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Andy Murray withdraws from Wimbledon singles, will compete in doubles

British tennis veteran Andy Murray has pulled out of the singles at Wimbledon but will compete with his brother Jamie in the doubles.

The two-time former champion has been battling to recover from back surgery last weekend but has run out of time, with his first-round clash against Tomas Machac scheduled for Tuesday afternoon.

A statement from Murray's representatives read: "Unfortunately, despite working incredibly hard on his recovery since his operation just over a week ago, Andy has taken the very difficult decision not to play the singles this year.

"As you can imagine, he is extremely disappointed but has confirmed that he will be playing in the doubles with Jamie and looks forward to competing at Wimbledon for the last time."

Murray retired from his second-round match at Queen's Club last month after experiencing weakness and a lack of coordination in his right leg, with scans showing a spinal cyst that needed removing.

He refused to rule out a final Wimbledon appearance and practised at the All England Club the last few days but it was clear his movement was nowhere near 100 per cent.

Speaking after practice on Monday, Murray had said he would talk to his team and his family before making a final decision.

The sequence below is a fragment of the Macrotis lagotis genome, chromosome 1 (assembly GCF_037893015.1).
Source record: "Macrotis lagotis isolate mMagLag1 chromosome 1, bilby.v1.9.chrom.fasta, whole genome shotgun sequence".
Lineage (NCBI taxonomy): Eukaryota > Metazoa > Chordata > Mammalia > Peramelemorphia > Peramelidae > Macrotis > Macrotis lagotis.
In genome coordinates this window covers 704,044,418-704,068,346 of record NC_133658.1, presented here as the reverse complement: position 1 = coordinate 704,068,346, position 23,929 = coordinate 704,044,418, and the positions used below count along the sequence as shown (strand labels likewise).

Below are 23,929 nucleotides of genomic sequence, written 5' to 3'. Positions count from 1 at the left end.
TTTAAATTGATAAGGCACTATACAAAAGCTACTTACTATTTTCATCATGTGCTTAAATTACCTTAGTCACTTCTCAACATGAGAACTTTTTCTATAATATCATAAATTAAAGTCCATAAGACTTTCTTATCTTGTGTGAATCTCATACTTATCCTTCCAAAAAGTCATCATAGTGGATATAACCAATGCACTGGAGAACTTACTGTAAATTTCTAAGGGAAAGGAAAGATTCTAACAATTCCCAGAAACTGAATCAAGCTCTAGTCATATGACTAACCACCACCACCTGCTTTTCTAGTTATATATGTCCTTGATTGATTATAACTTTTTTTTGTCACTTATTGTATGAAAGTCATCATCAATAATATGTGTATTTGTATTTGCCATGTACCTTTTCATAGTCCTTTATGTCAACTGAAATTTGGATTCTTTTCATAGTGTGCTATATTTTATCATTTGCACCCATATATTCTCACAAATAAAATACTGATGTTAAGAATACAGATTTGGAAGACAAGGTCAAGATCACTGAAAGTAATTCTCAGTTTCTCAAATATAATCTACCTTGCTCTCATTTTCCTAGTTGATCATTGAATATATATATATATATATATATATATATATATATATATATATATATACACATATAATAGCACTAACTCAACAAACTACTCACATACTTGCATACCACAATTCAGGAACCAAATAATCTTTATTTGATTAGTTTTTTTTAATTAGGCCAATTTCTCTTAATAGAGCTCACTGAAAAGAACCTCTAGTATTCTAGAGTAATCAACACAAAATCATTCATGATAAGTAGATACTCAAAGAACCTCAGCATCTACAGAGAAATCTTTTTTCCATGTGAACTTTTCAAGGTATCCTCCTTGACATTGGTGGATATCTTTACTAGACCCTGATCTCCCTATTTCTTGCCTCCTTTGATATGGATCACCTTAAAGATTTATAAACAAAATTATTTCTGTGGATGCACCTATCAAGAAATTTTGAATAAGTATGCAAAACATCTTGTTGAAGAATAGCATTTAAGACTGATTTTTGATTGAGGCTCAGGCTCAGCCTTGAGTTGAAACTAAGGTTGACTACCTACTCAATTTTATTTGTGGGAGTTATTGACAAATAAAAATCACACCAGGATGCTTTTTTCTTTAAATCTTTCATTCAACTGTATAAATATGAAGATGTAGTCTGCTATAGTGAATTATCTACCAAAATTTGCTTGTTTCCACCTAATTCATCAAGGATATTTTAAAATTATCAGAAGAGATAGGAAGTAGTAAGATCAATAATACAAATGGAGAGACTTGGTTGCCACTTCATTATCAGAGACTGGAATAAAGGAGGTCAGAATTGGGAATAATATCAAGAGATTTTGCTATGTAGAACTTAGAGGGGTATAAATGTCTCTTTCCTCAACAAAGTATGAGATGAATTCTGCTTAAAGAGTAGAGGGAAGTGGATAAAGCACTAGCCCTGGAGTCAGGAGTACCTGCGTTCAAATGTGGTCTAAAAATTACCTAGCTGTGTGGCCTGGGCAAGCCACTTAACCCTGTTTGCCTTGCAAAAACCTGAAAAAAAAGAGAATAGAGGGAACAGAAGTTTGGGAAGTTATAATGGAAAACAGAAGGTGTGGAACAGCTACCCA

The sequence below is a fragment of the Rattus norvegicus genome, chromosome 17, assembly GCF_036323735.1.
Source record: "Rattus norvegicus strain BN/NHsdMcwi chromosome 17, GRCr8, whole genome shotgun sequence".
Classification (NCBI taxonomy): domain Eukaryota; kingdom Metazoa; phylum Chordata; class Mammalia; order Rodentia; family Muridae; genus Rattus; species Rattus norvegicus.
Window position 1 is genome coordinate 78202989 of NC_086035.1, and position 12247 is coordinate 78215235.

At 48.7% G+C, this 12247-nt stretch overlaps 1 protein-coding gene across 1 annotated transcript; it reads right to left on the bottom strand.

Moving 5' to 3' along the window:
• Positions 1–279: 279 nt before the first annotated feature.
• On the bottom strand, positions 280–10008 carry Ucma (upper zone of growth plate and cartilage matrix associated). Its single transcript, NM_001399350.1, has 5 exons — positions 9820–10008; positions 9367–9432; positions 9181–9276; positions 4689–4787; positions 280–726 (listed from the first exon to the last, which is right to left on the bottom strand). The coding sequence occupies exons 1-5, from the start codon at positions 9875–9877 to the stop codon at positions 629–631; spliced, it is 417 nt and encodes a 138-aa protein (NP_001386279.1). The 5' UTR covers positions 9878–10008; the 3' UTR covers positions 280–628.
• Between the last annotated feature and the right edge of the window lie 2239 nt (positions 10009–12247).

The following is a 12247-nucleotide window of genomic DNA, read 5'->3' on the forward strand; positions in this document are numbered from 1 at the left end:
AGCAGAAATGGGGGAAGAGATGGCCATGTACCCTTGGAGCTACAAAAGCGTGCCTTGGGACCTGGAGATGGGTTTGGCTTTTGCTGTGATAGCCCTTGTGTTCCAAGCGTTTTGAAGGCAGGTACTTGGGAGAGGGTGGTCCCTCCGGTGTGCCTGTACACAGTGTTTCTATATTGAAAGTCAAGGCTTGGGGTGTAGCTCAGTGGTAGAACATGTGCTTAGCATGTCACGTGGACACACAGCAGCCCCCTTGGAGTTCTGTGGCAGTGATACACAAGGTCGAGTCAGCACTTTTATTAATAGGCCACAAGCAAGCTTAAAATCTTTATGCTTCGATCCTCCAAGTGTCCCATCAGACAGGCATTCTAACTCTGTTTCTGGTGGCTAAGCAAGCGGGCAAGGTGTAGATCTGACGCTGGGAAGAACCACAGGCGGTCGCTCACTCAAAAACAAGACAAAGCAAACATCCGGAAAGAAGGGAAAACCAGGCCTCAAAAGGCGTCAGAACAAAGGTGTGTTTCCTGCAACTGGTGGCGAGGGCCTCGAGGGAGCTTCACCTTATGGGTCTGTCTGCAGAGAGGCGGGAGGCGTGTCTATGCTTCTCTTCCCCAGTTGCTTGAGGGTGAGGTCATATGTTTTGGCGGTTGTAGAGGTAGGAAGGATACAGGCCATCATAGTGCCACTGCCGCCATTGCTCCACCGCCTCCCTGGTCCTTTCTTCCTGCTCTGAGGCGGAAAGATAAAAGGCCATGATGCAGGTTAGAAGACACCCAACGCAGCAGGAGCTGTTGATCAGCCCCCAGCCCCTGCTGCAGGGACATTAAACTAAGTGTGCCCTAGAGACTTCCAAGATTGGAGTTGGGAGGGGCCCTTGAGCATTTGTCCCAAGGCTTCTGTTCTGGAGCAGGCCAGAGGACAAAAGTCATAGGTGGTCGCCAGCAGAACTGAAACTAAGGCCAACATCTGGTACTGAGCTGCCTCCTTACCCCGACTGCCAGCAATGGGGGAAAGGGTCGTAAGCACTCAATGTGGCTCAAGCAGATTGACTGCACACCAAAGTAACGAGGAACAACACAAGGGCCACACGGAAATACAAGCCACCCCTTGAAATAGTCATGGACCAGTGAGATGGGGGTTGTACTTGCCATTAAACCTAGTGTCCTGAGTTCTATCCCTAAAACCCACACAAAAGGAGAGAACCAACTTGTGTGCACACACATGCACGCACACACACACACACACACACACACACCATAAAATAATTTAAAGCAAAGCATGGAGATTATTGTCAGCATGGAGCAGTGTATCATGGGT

He has been replaced in the draw by lucky loser David Goffin but will at least get a Wimbledon send-off on the court in doubles, where he will play with Jamie at a grand slam for the first time.

Discussions will now ramp up about how to celebrate one of Britain's finest athletes at the tournament that will define his career.

Chief executive Sally Bolton said on Monday: "We have got a variety of plans sitting waiting to deliver. It really is for Andy to make that call and we'll be ready whenever that happens.

"There's been various conversations ongoing for some time now. Andy of course is very focused on his performance, not really on anything else.

"Once he decides to retire and we all get the chance to celebrate him I think you'll really see how much he has meant to not just the tennis-loving public but the sports-loving public in the UK. I think there'll be tears around the house."

Murray made his debut at Wimbledon back in 2005, reaching the third round as an 18-year-old, and has played 74 singles matches, winning 61 of them.

His first title came in 2013 with a hugely emotional victory over Novak Djokovic, while he lifted the trophy again in 2016.

In 2012, he sobbed on Centre Court after losing to Roger Federer in the final but beat the Swiss on the same stage a few weeks later to claim Olympic gold with one of the finest performances of his career.

What has turned out to be his final singles match at the All England Club was an agonising two-day, five-set loss to Stefanos Tsitsipas in the second round last year.

This is not quite the end of Murray's singles career, with the 37-year-old set to make a final appearance at the Olympics in Paris later this month.

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